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Reading and Writing Rocks Yellow / Lesson 6: Using Details to Explain in Writing

Using Details to explain in writing

  Details in Writing

   Good writers include details that give causes and effects. They also tell their feelings in response to
    certain causes.

   Example of how you can start with a general statement, but use detail sentences to back up the
    general statement to tell the story: See next slide


Example:
   He was already an expert rider.
   The Crow Indians had stolen some Sioux horses.
   Slow had jabbed the Crow with his stick.
   He no longer seemed so slow and serious.
   He did have a slow and serious nature though.
   It was considered braver to push an enemy off of a horse than to shoot an arrow from far away.
   Slow had acted bravely
   They had won the battle.


Details
   Details help describe, connect and elaborate on general pieces of information.

   Stories are more interesting when they put the reader in the place that they are reading about.


Examples:
   Example 1 (No Details): Sara went to the park.

   Example 2 (Details): Sara Longhorn went to the Majestic waterfall park to read her favorite mystery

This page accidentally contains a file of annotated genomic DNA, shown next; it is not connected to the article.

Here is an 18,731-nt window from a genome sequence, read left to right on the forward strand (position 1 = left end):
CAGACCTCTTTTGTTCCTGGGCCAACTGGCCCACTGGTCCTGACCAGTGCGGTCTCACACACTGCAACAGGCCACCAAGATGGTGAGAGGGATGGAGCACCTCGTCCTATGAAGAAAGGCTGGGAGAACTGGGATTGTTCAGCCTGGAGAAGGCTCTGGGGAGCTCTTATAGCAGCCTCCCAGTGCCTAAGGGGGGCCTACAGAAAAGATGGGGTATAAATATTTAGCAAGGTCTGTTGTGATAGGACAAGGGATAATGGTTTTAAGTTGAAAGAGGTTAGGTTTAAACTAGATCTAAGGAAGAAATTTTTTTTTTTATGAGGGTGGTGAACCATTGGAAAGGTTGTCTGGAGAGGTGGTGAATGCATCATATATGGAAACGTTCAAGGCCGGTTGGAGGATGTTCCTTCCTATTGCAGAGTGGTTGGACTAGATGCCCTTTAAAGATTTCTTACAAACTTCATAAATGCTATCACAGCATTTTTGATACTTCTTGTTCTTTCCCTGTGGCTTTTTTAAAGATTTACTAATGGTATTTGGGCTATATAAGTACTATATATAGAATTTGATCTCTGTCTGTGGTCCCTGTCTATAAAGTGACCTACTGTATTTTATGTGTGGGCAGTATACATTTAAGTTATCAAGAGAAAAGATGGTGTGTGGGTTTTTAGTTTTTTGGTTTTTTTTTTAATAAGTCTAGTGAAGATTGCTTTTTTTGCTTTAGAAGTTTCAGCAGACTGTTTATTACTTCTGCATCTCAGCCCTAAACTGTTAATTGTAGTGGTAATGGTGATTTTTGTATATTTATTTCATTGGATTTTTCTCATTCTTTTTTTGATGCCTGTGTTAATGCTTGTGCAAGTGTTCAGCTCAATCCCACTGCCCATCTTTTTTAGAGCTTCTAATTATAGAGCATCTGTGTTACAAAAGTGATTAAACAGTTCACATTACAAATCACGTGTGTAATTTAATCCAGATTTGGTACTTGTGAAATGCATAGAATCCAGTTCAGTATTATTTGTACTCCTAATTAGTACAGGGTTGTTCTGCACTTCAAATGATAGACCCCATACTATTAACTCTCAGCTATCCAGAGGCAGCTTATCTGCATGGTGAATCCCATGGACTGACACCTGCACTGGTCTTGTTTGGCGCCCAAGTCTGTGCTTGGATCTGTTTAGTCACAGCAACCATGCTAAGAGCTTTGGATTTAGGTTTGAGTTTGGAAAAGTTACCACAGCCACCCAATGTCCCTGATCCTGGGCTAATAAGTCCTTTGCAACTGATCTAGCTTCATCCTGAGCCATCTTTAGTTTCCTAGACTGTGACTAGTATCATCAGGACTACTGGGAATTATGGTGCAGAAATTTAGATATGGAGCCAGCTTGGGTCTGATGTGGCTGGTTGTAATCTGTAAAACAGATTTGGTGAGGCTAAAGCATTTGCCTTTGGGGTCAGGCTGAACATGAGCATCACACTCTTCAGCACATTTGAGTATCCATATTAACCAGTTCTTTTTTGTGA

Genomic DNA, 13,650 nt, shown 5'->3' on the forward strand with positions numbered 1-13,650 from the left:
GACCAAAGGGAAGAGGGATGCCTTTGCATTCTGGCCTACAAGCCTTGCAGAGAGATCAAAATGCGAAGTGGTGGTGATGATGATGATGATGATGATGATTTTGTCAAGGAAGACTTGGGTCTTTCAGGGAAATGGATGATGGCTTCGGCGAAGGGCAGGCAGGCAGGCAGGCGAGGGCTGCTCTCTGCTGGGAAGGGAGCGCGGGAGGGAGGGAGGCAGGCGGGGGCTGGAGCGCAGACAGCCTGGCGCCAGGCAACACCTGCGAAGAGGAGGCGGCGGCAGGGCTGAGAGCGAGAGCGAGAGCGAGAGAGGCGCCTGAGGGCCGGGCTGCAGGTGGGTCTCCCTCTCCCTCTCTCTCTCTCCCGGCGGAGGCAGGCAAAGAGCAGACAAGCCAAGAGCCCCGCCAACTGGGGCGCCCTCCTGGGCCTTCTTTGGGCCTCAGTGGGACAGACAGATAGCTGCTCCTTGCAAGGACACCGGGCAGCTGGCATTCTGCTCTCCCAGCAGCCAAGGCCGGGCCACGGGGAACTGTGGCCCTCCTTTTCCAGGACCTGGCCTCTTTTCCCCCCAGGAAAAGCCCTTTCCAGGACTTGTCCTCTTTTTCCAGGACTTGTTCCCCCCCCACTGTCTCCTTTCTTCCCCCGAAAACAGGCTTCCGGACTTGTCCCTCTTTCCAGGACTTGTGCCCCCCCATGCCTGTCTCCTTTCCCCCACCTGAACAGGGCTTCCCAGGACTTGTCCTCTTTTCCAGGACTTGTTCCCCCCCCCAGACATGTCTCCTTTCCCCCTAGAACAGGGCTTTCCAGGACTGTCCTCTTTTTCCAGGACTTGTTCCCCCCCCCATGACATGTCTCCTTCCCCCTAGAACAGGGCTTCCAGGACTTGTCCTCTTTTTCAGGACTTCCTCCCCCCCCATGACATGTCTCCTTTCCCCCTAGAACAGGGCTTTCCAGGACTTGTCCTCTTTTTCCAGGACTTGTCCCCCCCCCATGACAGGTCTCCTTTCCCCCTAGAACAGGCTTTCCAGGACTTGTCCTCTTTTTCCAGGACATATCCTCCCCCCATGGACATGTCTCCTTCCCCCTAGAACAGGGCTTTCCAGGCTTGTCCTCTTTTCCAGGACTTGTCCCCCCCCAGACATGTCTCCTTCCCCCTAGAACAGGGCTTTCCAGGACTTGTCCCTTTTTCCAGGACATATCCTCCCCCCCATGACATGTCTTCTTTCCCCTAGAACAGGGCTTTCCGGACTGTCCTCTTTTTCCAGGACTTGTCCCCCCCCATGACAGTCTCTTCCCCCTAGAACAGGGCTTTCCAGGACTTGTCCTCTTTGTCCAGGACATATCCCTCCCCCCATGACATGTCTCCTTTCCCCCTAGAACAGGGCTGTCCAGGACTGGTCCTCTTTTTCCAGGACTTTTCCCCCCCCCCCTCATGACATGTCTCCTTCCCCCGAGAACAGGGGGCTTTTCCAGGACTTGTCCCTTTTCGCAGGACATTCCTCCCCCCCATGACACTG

books.

   Example 1 does not give the reader a picture of what the park looks like, but example 2 does, and
    the reader also learns what type of person Sara is and what she is doing in the park in sentence 2.


Details
   Details help to create imagination, wonder and intrigue

   Details provide pictures for readers or audiences to see the bigger picture of what is going on.


Details
   Writers must use details to make a point

   If a writer uses too many details, then the point or message may be lost in the details

   However, without details, it would be difficult to gain the full perspective or understanding of the
    message.


Details
   Details make reading fun and interesting versus boring and dry
   Here are some types of words that can help you create a story with details in it:
   Hardworking, comfortable, picturesque, colors, smells, tastes, feelings, descriptions, places, sights,
    numbers, sounds, etc.